Contralto Lindsey Ammann, who is to appear in a variety of roles throughout this Ring, made a strong impression, bringing a gorgeous, rounded sound to Erda’s music. The Rhinemaidens (Jacqueline Echols, Catherine Martin and Renee Tatum) set a high standard for the evening with a consistently beautiful opening trio, a hint of the strength up and down the roster to come.

If Siegfried is the Ring’s Scherzo, conductor Philippe Auguin makes a case for Das Rheingold as (perhaps) the Mendelssohn bauble that opens the first half of the program and demonstrates what the band can do. Usual opportunities for turgid tempi like the giants’ entrance sped by, in a reading highly sympathetic to the light tone set up on the stage, though perhaps at the expense of some lost grandeur and clarity in moments like the descent to Nibelheim. The Washington National Opera Orchestra offered a thrilling sound and shone in moments like the truly exhilarating traversal of the final entrance to Valhalla.

Highlights of Michael Yeargan’s sets include the crumbling concrete portico strewn with makeshift staircases which serves as a staging area for the completion of Valhalla, a potent reminder that the struggle is real for these gods. (Wotan snoozing on the kind of dingy chaise lounge found in every cheap apartment building courtyard ever is also a nice touch.) Nibelheim is the production’s most striking visual, a towering earthen wall at which the Nibelungen scrape for gold that owes something to the scenes of the laborers in Powaqqatsi or perhaps the child mines in Temple of Doom.

Mark McCullough’s evocative lighting design creates a wealth of effects that enliven the relatively simple sets, or the mostly bare stage in Scene 4, including lights that shine up from grates that cover the entire stage. One especially beautiful effect is built around the loss of Freia’s golden apples, color slowly leaching out of a brilliant sky as the gods’ vitality deteriorates.

In general, the technical standards of this Rheingold are a considerable improvement over the earlier iteration, which may have inspired certain uncharitable wags to opine at the time that they should have called it the “Discount” Ring. These upgrades also thankfully extend to the projections which play across the scrim during transitions (new projections are credited to S. Katy Tucker). Though the descent to Nibelheim is still a bit on the nose, the new projection evoking increasingly complex chemical and biological patterns is an attractive and fitting accompaniment to the famous prelude.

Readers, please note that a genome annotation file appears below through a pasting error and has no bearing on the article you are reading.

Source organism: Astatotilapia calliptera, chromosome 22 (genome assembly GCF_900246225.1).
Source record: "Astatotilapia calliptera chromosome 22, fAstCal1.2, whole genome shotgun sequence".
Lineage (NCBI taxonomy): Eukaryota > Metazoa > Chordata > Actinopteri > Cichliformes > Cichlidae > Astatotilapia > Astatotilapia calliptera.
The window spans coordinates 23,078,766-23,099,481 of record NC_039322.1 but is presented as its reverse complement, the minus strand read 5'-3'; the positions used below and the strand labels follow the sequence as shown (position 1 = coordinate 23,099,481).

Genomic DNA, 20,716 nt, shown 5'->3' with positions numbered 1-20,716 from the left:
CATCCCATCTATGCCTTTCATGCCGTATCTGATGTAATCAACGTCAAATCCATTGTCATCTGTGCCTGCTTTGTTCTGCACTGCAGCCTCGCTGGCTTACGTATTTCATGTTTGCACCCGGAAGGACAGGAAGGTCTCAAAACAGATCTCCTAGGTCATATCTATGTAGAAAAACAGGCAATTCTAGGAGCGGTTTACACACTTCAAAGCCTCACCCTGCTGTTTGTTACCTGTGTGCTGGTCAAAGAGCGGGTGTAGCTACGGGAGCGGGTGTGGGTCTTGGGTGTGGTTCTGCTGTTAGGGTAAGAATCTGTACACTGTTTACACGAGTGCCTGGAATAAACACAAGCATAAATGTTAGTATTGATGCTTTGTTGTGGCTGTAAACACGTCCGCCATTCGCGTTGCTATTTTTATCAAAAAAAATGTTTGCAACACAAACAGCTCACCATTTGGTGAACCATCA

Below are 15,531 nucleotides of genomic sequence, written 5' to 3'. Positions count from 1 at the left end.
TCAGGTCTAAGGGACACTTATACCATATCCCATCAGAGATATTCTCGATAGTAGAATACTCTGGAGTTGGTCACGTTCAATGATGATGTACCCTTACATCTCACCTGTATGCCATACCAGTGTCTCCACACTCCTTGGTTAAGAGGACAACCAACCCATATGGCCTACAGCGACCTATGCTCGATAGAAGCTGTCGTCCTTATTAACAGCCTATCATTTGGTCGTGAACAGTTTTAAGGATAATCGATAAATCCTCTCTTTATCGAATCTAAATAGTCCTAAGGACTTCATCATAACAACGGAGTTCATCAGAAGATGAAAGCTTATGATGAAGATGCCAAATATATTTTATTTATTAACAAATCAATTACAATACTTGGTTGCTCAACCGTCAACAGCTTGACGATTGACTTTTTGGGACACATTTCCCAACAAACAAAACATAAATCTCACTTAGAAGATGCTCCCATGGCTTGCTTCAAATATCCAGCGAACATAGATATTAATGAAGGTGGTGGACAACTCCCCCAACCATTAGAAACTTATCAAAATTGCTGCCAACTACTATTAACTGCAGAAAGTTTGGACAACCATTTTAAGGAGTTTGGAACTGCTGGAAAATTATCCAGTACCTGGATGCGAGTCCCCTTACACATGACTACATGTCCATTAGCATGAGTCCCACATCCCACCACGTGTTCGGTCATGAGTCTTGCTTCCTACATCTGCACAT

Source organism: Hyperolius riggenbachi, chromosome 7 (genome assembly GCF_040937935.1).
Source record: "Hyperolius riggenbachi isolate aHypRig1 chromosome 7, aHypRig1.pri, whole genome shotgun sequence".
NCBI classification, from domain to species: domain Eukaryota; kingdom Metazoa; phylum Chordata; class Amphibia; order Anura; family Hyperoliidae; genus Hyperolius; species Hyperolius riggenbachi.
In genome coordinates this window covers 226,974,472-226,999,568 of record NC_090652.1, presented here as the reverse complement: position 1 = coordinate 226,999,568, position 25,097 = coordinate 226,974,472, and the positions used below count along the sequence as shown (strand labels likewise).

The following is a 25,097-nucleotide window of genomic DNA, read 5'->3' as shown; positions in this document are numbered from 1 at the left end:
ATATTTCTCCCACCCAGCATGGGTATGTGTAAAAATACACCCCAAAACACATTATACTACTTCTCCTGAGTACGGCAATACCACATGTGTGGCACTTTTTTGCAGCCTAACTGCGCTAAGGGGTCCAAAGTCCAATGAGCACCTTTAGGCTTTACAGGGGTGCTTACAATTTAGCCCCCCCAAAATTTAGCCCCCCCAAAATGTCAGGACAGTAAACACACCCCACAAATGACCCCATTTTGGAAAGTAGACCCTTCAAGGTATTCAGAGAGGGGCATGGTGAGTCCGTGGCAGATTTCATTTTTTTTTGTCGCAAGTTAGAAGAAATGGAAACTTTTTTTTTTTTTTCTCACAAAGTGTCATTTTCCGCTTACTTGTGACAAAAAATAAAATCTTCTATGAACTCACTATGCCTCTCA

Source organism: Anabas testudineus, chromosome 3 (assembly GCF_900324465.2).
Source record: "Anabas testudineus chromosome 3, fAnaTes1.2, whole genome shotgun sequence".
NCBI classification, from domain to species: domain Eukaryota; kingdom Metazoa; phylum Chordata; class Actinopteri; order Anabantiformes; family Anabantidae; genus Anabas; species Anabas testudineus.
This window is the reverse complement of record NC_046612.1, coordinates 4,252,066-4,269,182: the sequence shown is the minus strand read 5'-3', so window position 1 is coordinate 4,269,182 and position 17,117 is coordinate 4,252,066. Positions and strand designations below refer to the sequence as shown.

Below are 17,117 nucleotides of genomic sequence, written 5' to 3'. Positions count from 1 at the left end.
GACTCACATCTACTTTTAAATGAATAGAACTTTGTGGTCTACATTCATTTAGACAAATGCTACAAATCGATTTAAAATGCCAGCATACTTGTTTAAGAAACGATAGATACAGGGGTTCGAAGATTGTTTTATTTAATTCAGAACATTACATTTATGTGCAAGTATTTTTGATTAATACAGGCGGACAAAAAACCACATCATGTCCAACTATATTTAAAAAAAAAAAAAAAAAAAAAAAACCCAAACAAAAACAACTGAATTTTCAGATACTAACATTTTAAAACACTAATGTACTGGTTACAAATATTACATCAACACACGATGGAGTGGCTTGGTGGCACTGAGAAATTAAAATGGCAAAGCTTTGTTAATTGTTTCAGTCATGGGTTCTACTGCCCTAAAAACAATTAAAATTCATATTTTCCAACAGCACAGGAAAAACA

ALEX BAKER | May 03, 2016

Washington Post

The ‘Ring’ gets off to a good start

The auditorium went black, and a quiet E-flat rose and grew from the orchestra pit, in the dark. On a screen, abstract blurred videos gradually morphed into images of water as more instruments fed the rising tide of sound. It was such a clear, right opening to Wagner’s massive “Ring” cycle that it almost didn’t matter, when the curtain went up, that the stage set, framed by generic mountain silhouettes and filled with clouds of white smoke, didn’t give any clear idea of where we were.

Francesca Zambello’s production of “The Rhinegold,” as the Washington National Opera insists on calling the prologue to Richard Wagner’s tetralogy of operas, was first seen in D.C. in 2006, and billed as the start of an “American Ring.” Both the production and the concept have mellowed considerably since then, honed during the cycle’s first complete presentation in San Francisco in 2011. The focus of this “Ring” is less concept than storytelling; indeed, the first scene of this “Rhinegold” had drifted so far from its original conception that it threatened to drift away from the story altogether. Fortunately it was anchored by an excellent trio Rhinemaidens — Jacqueline Echols, Catherine Martin and Renée Tatum — whose fine singing compensated for their aimless stage business, waving their arms through the clouds of smoke.

The storytelling came into focus in the second scene of this generally compelling performance. The gods, in 1920s garb (their “eternal youth” evident in Froh and Donner, Richard Cox and Ryan McKinny, played here as spoiled and privileged boy-men), survey their new edifice (which the audience cannot see) from a well-appointed mountain terrace. And Zambello pays attention to oft-overlooked details of characterization, like the poignant push-and-pull between affection and intimacy in the relationship of Wotan, the chief god (Alan Held), and his oft-betrayed wife, Fricka (Elizabeth Bishop).

And in terms of characterization, the casting was generally strong. There are stronger voices than Held’s, or more focused ones than Gordon Hawkins’s as Alberich, but both offered warm portrayals that grew in authority. A leather coat underlined the shiny slipperiness of William Burden’s swift-talking Loge. Soloman Howard and Julian Close were a redoubtable pair of giants (although they moved with such restriction in their lumpy costumes that Fasolt’s death seemed more like a pantomime than an actual murder). Lindsay Ammann sang vividly, though with a throbbing vibrato, as Erda, portrayed in 2006 as a Native American and now modified with a dash of Goth lite.

As for the orchestra: All credit to Philippe Auguin, WNO’s music director, for getting them to sound so good. His restraint in the opera’s opening seemed to me a preparation for the increasing ardor of its final scene, which crackled with energy and tension as the gods ascended their rainbow bridge to Valhalla. In this production, they’re climbing a gangway, which at once promises the start of a voyage and marks a convenient way to keep undesirable elements — the grieving Rhinemaidens — out.

Anne Midgette | May 1, 2016

User Rating
Media Type/Label
Technical Specifications
320 kbit/s CBR, 44.1 kHz, 333 MByte (MP3)
In-house recording
A production by Francesca Zambello (2006)
This recording is part of a complete Ring cycle.